Solar power to set sail in space
NASA will launch its first solar sail as early as July 29, potentially changing the way space is explored.
On earth, people are beginning to use the sun's light to power their houses, office buildings, and even gadgets. Now, outside of our planet, the sun's energy is going to be utilized for something else--space travel.
If NASA can successfully implement solar sails, which have been referenced in some sci-fi books of the past, using the sun's energy for space exploration may become a reality this summer.
The solar sail, made of aluminum and space-age plastic, has the ability to harness the radiation of the sun for movement. Since outer space is frictionless, the sail could potentially accelerate forever, traveling much faster and much farther than a rocket running on fuel. Travel back to Earth would require a turn of the sail.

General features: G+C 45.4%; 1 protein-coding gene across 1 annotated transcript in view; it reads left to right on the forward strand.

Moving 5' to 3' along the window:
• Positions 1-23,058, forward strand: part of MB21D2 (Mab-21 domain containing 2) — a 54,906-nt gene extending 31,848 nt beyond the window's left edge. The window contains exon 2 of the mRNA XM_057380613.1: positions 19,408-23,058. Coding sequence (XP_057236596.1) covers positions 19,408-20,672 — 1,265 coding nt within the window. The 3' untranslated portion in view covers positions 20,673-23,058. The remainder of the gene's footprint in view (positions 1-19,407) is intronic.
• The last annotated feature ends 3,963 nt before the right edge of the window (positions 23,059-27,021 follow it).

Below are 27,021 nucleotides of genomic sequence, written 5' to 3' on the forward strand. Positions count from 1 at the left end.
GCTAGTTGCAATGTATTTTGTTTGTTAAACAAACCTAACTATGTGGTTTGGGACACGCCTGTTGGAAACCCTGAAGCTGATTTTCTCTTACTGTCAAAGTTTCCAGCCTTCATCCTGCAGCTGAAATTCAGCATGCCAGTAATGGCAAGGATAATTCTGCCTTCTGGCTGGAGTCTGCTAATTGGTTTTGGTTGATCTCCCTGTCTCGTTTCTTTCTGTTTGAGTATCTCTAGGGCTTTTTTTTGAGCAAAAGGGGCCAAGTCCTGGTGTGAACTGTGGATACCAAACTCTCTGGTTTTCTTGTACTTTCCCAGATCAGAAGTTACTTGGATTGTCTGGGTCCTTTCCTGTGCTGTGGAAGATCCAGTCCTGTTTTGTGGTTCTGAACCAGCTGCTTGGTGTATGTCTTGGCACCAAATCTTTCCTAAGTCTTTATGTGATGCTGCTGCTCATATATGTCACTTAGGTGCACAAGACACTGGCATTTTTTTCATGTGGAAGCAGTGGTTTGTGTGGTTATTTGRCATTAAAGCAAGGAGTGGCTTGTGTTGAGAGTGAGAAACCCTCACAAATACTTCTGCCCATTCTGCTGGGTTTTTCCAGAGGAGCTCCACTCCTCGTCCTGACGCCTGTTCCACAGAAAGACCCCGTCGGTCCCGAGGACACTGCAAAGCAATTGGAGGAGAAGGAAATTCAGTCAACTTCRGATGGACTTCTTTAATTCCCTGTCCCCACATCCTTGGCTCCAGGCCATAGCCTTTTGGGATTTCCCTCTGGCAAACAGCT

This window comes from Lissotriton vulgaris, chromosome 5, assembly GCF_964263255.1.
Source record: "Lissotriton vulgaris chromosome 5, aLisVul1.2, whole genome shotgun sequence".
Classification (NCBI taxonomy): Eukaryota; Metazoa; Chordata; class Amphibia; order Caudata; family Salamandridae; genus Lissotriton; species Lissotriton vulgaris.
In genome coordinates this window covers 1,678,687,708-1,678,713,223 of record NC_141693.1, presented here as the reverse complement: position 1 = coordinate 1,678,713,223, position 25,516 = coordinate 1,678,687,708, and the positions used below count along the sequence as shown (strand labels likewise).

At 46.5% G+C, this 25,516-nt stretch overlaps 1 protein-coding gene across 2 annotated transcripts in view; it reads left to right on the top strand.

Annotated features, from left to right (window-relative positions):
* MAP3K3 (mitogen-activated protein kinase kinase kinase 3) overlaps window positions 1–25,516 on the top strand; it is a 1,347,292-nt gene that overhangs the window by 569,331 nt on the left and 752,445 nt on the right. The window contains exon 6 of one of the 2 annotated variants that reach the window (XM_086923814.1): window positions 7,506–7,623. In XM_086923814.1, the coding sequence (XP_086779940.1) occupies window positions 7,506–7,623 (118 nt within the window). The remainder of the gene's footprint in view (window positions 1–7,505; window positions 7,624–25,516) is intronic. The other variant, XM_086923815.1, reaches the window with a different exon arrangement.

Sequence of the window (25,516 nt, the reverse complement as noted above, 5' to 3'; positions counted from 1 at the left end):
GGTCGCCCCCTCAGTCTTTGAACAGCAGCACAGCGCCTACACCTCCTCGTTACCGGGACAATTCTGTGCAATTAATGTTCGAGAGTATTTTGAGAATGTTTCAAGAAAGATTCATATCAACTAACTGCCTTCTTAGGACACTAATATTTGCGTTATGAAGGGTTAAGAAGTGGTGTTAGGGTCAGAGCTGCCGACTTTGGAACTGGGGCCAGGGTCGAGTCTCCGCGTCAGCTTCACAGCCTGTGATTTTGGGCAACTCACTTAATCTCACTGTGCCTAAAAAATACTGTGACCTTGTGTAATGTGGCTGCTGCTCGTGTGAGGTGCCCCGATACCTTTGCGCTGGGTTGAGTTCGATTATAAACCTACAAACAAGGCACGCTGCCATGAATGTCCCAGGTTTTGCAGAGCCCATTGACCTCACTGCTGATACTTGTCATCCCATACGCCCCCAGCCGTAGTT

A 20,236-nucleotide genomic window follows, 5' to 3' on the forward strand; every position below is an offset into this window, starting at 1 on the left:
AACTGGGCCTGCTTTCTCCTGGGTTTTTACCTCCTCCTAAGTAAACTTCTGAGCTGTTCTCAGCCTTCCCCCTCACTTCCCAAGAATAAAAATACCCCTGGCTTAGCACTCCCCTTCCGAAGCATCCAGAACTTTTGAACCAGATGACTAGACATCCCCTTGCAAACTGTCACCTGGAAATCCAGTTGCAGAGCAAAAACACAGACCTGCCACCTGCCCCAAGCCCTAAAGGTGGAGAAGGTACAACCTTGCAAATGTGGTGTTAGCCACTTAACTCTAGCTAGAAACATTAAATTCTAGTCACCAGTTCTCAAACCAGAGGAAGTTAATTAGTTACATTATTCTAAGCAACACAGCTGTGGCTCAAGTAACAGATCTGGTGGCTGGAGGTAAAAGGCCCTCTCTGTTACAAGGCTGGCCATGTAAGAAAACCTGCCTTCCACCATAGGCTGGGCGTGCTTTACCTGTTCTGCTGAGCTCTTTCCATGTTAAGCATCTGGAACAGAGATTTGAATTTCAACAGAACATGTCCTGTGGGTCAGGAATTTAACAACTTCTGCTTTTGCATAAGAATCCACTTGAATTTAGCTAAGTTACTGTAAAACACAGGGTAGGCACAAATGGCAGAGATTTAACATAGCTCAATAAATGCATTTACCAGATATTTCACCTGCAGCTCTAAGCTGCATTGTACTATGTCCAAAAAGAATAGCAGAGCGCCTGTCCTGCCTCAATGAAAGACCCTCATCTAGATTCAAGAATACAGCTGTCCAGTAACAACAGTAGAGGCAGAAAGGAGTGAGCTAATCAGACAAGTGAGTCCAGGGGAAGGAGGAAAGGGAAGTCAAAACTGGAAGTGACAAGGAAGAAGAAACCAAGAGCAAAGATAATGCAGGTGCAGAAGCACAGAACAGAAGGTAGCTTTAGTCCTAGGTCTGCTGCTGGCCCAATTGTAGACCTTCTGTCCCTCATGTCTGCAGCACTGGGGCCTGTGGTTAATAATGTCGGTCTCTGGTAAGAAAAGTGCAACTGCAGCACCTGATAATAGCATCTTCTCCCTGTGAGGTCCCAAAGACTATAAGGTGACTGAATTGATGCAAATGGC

This technology isn't the first of its kind. In 2005, The Planetary Society launched a solar sail spacecraft, hoping to be the first successful launch. However, later that day, therethat the craft, names Cosmos 1, had entered orbit, and the mission was deemed unsuccessful.
If NASA's spacecraft makes it into orbit, it will unfurl the solar sail from its pod, and "use solar pressure as a primary means of attitude control and orbital maneuvering," said Sandy Montgomery of the Marshall Space Flight Center, housed in Huntsville, Ala.
NASA said it means big things for space travel. According to Montgomery, the speed of the solar sail would make it feasible for a spacecraft to leave our solar system in a decade, instead of the 30 years it took for the Voyager missions to get to the edge of the solar system. In theory, rockets would be used for short missions and sails would be used for longer missions.
The power of the sun has also been used on NASA's recent mission to Mars. The Mars Phoenix Landerto explore the planet from two solar panels built into the robot.
The NanoSail-D will travel to space onboard the SpaceX Falcon 1 rocket, launching from the Pacific Ocean as early as July 29. It will be brought on board in a 10-pound suitcase, and if successfully unfurled, it will measure at 100 square feet.
The sails will not harness enough energy to carry passengers in space, but Montgomery said with solar sails at thousands of square feet, "a number of interesting scientific missions are possible."